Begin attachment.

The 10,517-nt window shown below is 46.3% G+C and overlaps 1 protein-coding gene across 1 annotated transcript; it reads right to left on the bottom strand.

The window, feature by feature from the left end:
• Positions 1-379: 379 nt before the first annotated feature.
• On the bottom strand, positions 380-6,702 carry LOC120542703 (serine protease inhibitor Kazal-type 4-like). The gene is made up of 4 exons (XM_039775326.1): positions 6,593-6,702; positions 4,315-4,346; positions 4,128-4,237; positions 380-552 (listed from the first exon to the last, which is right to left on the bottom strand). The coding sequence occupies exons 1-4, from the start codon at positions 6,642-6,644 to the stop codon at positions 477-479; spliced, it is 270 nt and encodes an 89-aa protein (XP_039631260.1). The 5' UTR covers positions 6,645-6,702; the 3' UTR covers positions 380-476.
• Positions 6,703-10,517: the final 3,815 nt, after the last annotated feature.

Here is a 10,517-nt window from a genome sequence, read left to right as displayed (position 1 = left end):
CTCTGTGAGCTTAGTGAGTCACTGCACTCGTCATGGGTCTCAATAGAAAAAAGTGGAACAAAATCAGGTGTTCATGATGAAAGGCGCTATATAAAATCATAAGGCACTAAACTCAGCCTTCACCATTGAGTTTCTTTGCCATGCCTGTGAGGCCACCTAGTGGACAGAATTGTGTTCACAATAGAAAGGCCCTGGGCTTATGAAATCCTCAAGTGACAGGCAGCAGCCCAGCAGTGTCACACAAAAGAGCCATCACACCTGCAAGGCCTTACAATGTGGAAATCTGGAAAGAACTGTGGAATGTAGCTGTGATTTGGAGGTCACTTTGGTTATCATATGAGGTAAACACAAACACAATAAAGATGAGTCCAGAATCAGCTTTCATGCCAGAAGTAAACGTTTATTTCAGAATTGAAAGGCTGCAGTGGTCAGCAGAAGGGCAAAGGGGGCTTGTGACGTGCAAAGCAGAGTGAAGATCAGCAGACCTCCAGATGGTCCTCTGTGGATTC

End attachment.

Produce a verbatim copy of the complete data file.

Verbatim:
The 10,517-nt window shown below is 46.3% G+C and overlaps 1 protein-coding gene across 1 annotated transcript; it reads right to left on the bottom strand.

The window, feature by feature from the left end:
• Positions 1-379: 379 nt before the first annotated feature.
• On the bottom strand, positions 380-6,702 carry LOC120542703 (serine protease inhibitor Kazal-type 4-like). The gene is made up of 4 exons (XM_039775326.1): positions 6,593-6,702; positions 4,315-4,346; positions 4,128-4,237; positions 380-552 (listed from the first exon to the last, which is right to left on the bottom strand). The coding sequence occupies exons 1-4, from the start codon at positions 6,642-6,644 to the stop codon at positions 477-479; spliced, it is 270 nt and encodes an 89-aa protein (XP_039631260.1). The 5' UTR covers positions 6,645-6,702; the 3' UTR covers positions 380-476.
• Positions 6,703-10,517: the final 3,815 nt, after the last annotated feature.

Here is a 10,517-nt window from a genome sequence, read left to right as displayed (position 1 = left end):
CTCTGTGAGCTTAGTGAGTCACTGCACTCGTCATGGGTCTCAATAGAAAAAAGTGGAACAAAATCAGGTGTTCATGATGAAAGGCGCTATATAAAATCATAAGGCACTAAACTCAGCCTTCACCATTGAGTTTCTTTGCCATGCCTGTGAGGCCACCTAGTGGACAGAATTGTGTTCACAATAGAAAGGCCCTGGGCTTATGAAATCCTCAAGTGACAGGCAGCAGCCCAGCAGTGTCACACAAAAGAGCCATCACACCTGCAAGGCCTTACAATGTGGAAATCTGGAAAGAACTGTGGAATGTAGCTGTGATTTGGAGGTCACTTTGGTTATCATATGAGGTAAACACAAACACAATAAAGATGAGTCCAGAATCAGCTTTCATGCCAGAAGTAAACGTTTATTTCAGAATTGAAAGGCTGCAGTGGTCAGCAGAAGGGCAAAGGGGGCTTGTGACGTGCAAAGCAGAGTGAAGATCAGCAGACCTCCAGATGGTCCTCTGTGGATTC